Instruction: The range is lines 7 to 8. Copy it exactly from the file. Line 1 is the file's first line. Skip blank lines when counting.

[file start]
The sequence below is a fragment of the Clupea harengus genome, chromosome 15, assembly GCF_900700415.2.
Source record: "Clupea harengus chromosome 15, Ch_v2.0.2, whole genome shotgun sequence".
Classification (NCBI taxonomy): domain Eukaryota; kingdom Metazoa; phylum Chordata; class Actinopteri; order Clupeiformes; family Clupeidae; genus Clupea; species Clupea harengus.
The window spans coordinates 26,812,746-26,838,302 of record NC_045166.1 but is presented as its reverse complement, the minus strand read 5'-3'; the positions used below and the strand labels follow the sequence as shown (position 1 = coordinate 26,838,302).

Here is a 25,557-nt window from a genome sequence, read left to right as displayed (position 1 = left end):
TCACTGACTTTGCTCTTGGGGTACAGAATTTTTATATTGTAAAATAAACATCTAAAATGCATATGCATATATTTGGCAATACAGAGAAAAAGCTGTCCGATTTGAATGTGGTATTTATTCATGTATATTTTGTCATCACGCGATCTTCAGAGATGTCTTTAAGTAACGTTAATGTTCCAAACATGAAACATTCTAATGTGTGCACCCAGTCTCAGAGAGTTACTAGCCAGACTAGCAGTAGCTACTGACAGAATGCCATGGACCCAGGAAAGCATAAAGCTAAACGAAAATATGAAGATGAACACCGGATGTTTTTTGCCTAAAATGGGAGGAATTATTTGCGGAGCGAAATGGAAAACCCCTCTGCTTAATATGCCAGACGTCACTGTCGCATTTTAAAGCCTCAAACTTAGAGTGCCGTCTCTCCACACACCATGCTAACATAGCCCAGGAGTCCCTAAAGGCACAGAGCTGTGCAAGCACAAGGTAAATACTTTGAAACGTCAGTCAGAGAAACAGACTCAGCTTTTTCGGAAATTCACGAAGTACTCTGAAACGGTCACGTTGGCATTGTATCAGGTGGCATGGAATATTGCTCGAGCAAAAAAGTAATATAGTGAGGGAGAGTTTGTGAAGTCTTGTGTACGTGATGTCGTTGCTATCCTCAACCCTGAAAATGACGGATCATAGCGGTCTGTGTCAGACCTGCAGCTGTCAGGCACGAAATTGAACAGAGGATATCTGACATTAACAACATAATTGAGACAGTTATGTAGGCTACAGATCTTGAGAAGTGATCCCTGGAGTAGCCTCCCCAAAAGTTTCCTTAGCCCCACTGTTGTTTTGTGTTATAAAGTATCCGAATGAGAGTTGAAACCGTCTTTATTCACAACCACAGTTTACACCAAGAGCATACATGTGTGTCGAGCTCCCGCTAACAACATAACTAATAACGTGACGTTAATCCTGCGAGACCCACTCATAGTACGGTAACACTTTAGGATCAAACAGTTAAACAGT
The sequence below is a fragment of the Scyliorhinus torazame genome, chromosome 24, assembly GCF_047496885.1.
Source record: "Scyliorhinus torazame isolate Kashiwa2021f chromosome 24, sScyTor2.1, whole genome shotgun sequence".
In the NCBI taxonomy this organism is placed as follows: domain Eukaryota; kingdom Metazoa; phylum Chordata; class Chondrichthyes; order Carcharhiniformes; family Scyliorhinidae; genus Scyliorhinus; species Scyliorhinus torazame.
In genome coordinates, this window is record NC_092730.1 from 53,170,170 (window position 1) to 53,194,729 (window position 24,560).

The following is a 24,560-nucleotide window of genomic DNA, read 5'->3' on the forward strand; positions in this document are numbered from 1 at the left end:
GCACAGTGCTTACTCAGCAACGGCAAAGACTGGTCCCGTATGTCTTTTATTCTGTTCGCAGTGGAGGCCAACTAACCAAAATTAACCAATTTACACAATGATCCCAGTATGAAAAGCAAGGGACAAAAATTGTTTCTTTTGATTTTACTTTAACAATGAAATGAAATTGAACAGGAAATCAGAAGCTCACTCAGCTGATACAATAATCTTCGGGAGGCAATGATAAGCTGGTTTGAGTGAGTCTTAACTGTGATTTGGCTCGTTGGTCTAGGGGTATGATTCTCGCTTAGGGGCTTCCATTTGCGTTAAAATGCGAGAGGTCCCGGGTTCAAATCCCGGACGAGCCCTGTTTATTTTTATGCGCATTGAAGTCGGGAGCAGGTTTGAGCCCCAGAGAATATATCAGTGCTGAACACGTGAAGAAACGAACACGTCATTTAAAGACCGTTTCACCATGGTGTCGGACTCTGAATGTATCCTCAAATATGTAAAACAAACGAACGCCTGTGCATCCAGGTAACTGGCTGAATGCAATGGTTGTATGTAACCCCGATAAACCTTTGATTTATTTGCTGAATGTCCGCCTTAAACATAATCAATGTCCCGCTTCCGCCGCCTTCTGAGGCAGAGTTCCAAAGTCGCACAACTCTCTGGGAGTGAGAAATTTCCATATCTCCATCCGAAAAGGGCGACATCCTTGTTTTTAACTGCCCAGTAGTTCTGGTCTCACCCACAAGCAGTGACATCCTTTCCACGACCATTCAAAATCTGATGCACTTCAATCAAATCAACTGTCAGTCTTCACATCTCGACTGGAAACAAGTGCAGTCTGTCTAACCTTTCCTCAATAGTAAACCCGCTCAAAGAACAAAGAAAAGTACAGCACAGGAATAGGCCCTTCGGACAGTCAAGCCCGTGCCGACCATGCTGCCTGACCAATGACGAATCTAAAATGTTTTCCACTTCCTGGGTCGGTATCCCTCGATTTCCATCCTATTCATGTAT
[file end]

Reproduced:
The sequence below is a fragment of the Scyliorhinus torazame genome, chromosome 24, assembly GCF_047496885.1.
Source record: "Scyliorhinus torazame isolate Kashiwa2021f chromosome 24, sScyTor2.1, whole genome shotgun sequence".